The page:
Ready to Go, But Not Ready to Stop

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BryceMoline (3)akA Parent’s thoughts at the end of CLC Summer Camp

Bryce, 4 years old, spent his first session at Conductive Learning Center (CLC) in this year’s Summer Camp program. Bryce was born 4 months premature, at home, where his parents gave him CPR until emergency responders arrived. Starting life a mere 1 1/2 pounds and 12 inches long, Bryce spent his first 5 months fighting for his life in the Neonatal ICU.

His mother, Katrina, wrote the following in her blog at the end of his summer camp experience at CLC.

“I know I should be overwhelmingly happy to be going home, to be getting back to normal and to be sleeping in my own bed again.

And I am – but the truth is, it’s bittersweet.

I do miss home but I’ve seen the other side, the vast potential that is Bryce, and it’s utterly addicting.

Bryce has been in therapy a minimum of three times per week for the last three and a half years, since he was six months old and just one month out of the NICU.

I believed fully that we were doing everything we could for him, that we were giving him every possible opportunity and that the progress we were seeing was his full potential for change.

I have to admit that while I was hopeful, I was also weary. I came here with an open heart and a doubtful mind. Years of enduring therapy visits and specialist appointments had conditioned me for bad news and little progress.

BryceMoline (4)akY’all – it was so much more than I could have ever hoped for, so much.

Sure, I would have loved for Bryce to have come home walking independently but that simply wasn’t realistic. However, I witnessed full blown, absolutely independent steps. FOUR of them! I have seen him make full-scale, across-the-board progress that makes his prior progress seem just silly.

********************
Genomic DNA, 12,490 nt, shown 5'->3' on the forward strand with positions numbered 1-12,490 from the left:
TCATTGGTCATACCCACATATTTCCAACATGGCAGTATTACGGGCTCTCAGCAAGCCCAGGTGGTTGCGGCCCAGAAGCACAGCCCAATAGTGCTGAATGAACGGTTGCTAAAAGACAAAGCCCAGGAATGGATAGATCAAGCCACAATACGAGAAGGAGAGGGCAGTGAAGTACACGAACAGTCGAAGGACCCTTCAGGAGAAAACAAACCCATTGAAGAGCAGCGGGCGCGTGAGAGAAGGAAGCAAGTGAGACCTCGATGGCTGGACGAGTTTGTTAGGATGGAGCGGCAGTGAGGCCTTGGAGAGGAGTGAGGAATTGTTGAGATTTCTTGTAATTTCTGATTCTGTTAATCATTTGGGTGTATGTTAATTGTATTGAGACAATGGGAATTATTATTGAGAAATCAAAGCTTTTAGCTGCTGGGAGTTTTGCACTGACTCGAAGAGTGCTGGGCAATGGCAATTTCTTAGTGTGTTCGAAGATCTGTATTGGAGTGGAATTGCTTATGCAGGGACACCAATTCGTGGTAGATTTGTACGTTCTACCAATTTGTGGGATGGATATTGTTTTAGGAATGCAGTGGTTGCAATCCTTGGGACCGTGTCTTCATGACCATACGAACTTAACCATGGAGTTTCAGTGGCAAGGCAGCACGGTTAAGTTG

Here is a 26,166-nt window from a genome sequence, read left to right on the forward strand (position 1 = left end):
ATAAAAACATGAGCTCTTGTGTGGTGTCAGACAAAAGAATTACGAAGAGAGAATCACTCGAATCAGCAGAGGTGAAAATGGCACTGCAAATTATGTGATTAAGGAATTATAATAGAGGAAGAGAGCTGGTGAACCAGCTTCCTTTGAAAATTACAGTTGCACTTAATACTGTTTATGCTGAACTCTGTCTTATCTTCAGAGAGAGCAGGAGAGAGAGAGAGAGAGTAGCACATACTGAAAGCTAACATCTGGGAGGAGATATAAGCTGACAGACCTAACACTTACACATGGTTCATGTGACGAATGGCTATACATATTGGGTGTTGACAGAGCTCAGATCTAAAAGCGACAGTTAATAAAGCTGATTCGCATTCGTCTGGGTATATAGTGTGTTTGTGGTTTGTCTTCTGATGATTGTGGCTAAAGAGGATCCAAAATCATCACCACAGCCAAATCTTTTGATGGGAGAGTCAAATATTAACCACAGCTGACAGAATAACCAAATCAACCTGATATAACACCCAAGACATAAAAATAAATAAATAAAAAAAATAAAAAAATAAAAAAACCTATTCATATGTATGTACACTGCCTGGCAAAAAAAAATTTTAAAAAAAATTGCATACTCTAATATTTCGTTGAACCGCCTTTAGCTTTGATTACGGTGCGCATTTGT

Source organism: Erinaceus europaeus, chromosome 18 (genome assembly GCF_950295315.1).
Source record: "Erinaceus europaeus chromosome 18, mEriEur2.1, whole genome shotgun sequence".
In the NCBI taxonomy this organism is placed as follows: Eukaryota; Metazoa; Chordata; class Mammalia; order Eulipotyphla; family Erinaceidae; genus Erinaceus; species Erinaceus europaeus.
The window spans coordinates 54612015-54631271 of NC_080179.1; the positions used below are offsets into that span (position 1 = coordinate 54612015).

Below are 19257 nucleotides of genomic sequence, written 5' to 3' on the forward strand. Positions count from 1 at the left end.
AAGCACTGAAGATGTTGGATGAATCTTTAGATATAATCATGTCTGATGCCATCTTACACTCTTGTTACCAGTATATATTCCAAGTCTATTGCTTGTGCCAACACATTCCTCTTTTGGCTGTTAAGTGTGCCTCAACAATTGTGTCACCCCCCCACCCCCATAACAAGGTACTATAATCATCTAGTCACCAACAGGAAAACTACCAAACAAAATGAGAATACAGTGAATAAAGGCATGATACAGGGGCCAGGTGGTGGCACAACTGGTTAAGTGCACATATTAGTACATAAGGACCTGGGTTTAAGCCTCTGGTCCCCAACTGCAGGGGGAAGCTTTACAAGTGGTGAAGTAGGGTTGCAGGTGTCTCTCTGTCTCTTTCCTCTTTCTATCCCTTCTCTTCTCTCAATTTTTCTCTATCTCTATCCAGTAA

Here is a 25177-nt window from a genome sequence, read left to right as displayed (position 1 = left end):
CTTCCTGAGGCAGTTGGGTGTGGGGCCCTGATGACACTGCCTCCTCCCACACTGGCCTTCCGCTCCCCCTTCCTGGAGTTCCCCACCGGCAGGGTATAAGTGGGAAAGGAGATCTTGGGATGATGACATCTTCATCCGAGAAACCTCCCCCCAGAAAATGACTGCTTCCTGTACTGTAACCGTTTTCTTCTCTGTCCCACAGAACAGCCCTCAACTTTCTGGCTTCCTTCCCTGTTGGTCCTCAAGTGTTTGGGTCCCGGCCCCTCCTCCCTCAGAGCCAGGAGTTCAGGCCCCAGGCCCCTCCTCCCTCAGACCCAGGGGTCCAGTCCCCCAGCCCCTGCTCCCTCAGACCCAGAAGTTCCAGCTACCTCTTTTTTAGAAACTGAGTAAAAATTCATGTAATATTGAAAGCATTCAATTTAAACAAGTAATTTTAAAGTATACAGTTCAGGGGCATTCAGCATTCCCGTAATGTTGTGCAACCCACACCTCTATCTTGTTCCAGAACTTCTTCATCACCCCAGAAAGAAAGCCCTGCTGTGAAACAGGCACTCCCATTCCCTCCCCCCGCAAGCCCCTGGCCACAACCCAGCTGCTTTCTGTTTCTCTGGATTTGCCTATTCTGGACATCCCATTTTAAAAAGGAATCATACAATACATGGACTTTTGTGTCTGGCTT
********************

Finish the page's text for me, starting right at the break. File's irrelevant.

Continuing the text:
I’ll admit that I was skeptical when I first heard about the CLC program. I was raised to question everything.

But this place (CLC) is the real deal. I’ve personally witnessed subtle, consistent changes in Bryce including:

  • Increased walking endurance
  • A longer attention span
  • Putting hands in front of his face to brace against falling (this is epic  and will save us more ER visits for split chins!)
  • More consistent use of right hand and use of BOTH hands together (unless this is a problem you battle, you can’t begin to understand how much it changes everything about your day and daily routine)
  • Longer periods of stable, independent standing
  • More often standing up from the ground completely independently
  • Vastly increased vocalizations
  • Much, much more intentional “communication” coupled with an eagerness to communicate we’ve never before been privy to
  • More social independence
  • And more!

BryceMoline (6)akSeeing Bryce have the opportunity to exceed his own, and our, perceived limitations, interact with peers and be in a group of children with similar challenges has been life altering. The way he lights up when we run into another child from the CLC almost makes up for the 10 extra minutes that means it will take to reach our destination by letting Bryce get there on his own.

The conductors here have this perfect balance of stern direction and loving affection that results in optimum performance. If it were an option, I would take them home.

Unfortunately, that isn’t an option and so now I begrudgingly prepare for our return home while trying earnestly to figure out how to continue this forward motion and get back to CLC as soon as possible.

The simple fact is that every step of progress, every milestone before CLC came so slowly that it was hard to even celebrate. Bryce didn’t roll over until after his first birthday, he sat up independently just before his 2nd birthday and only began walking with a walker at 2 1/2 years of age.

His progress in five weeks of camp has been incredible and, as I’ve said to people here many times over the last week or so, I’m ready to go home but not ready to stop. And so, to home we go, with a heavy heart and hopeful eye. Thanks CLC!”



To provide opportunities for preschool and school age children with motor challenges to achieve optimal physical, cognitive and social independence through the application and promotion of conductive education principles.CLC is a 501(C)3 Organization